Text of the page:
Who would have imagined that the same man who drove the car that killed John Lennon’s mother would go on to become the postman whose job it was to deliver thousands of fan letters to Paul’s family home?
While I was researching my book One Two Three Four: The Beatles In Time, I kept chancing upon remarkable coincidences like this.
For instance, in October 1963, when She Loves You was top of the UK charts, and well on its way to selling a million copies, Paul McCartney was asked to judge a dancing contest on the TV pop show, Ready Steady Go!
For instance, in October 1963, Paul McCartney was asked to judge a dancing contest on the TV pop show, Ready Steady Go! Paul picked a 14-year-old girl called Melanie Coe as the winner
Four teenage girls had to mime to Let’s Jump The Broomstick by Brenda Lee: the winner would get a signed copy of The Beatles’ LP Please Please Me.
Paul picked a 14-year-old girl called Melanie Coe as the winner. The producer of the show was so impressed that he offered Melanie a year’s stint as a background dancer on the show, which meant she rubbed shoulders with stars such as Cilla Black, Stevie Wonder and Dusty Springfield.
Had she not been picked out that day by Paul McCartney, might Melanie Coe have remained content with the life of an ordinary schoolgirl?
Instead, she grew restless and took to roaming discos in London, against her parents’ wishes.
On one occasion, she even bumped into John Lennon and his entourage in a club off Carnaby Street, and John invited her to join them for a drink. As in The Beatles song, she was just 17.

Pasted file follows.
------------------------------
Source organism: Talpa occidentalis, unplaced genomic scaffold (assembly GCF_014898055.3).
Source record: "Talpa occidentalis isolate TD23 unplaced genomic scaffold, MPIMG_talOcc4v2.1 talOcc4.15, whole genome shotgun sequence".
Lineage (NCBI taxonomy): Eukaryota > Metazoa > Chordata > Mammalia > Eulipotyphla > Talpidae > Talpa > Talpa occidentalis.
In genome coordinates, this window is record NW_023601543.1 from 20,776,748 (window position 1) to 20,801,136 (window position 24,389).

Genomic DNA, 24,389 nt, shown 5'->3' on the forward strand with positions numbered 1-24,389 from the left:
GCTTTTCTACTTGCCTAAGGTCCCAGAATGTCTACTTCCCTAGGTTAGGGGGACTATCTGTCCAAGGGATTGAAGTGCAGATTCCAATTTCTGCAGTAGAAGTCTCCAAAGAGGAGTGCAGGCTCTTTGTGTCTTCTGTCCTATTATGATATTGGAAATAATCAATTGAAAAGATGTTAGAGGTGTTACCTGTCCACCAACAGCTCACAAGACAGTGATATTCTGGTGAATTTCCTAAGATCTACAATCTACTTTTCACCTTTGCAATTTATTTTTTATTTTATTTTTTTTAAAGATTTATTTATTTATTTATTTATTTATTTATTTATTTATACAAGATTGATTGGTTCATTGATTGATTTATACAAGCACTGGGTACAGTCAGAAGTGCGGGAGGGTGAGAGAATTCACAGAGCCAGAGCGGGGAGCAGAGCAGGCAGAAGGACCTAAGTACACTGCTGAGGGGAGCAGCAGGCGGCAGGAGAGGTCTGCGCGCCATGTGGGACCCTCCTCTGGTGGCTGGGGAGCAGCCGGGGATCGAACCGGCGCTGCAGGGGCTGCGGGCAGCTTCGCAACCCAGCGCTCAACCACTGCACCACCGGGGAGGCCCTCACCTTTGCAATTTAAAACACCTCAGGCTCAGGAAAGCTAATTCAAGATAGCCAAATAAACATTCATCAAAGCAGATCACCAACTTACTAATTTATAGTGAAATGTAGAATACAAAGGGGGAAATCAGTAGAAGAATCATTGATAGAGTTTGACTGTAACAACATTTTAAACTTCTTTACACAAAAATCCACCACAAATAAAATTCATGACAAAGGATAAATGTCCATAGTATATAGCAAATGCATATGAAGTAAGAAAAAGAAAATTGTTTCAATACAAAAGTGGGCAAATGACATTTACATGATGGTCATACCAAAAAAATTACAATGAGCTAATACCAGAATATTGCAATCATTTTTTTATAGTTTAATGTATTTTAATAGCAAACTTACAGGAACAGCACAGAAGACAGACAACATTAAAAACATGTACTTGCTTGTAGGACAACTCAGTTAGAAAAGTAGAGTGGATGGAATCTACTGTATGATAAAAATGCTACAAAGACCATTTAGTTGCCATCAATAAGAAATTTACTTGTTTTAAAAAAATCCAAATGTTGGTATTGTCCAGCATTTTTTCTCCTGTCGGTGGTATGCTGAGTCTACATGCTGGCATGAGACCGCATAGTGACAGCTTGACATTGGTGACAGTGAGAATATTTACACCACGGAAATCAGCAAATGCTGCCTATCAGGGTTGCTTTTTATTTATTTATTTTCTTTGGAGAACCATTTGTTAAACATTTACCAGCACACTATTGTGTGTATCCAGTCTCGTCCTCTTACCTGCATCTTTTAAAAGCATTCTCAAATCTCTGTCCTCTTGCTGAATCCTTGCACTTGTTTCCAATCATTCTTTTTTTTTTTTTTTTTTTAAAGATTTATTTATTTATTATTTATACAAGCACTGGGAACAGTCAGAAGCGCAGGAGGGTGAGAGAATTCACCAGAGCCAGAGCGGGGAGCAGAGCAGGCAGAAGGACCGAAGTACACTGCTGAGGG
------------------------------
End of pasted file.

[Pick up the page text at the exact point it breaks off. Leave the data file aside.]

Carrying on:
Touched by these two chance encounters, the first with Paul, the second with John, what young girl could have resisted the lure of adult life?
Unfortunately, it wasn’t long before Melanie became pregnant. One afternoon she left a note and left home, off to live with a croupier in Bayswater, West London.
But what McCartney would not realise was that Coe’s shot at fame would end in her becoming pregnant and running away from her family – leading to the Beatles-penned song She’s Leaving Home
On February 27, 1967, Paul McCartney happened to be reading the Daily Mail when a story head-lined A-LEVEL GIRL DUMPS CAR AND VANISHES caught his eye.
It told the story of desperate parents searching for their daughter, Melanie Coe, who seemed to have everything money could buy.
‘I cannot imagine why she should run away,’ her father was quoted in the newspaper as saying. ‘She has everything here. She is very keen on clothes, but she left them all, even her fur coat.’
Without realising Melanie was the very same girl he had picked to win the prize three years earlier, Paul was inspired by the story to write She’s Leaving Home.
‘I started to get the lyrics: she slips out and leaves a note and then the parents wake up . . . It was rather poignant,’ he recalled.
‘When I showed it to John, he added the Greek chorus, long sustained notes, and one of the nice things about the structure of the song is that it stays on those chords endlessly.’
John found the chorus — ‘Sacrificed most of our lives’, ‘We gave her everything money could buy’ — simple to write: these were the very same complaints he had heard so often on the lips of his strict Aunt Mimi.
The Beatles recorded She’s Leaving Home on the evening of March 17, 1967. By this time, Melanie Coe was back home with her parents, who had managed to track her down. When she first heard the song on the Sgt Pepper album, released at the end of May, she had no idea it was about her.
‘But I remember thinking it could have been about me,’ she said. ‘I found the song extremely sad. It obviously struck a chord. It wasn’t until later, when I was in my 20s, that my mother said, “You know, that song was about you.”’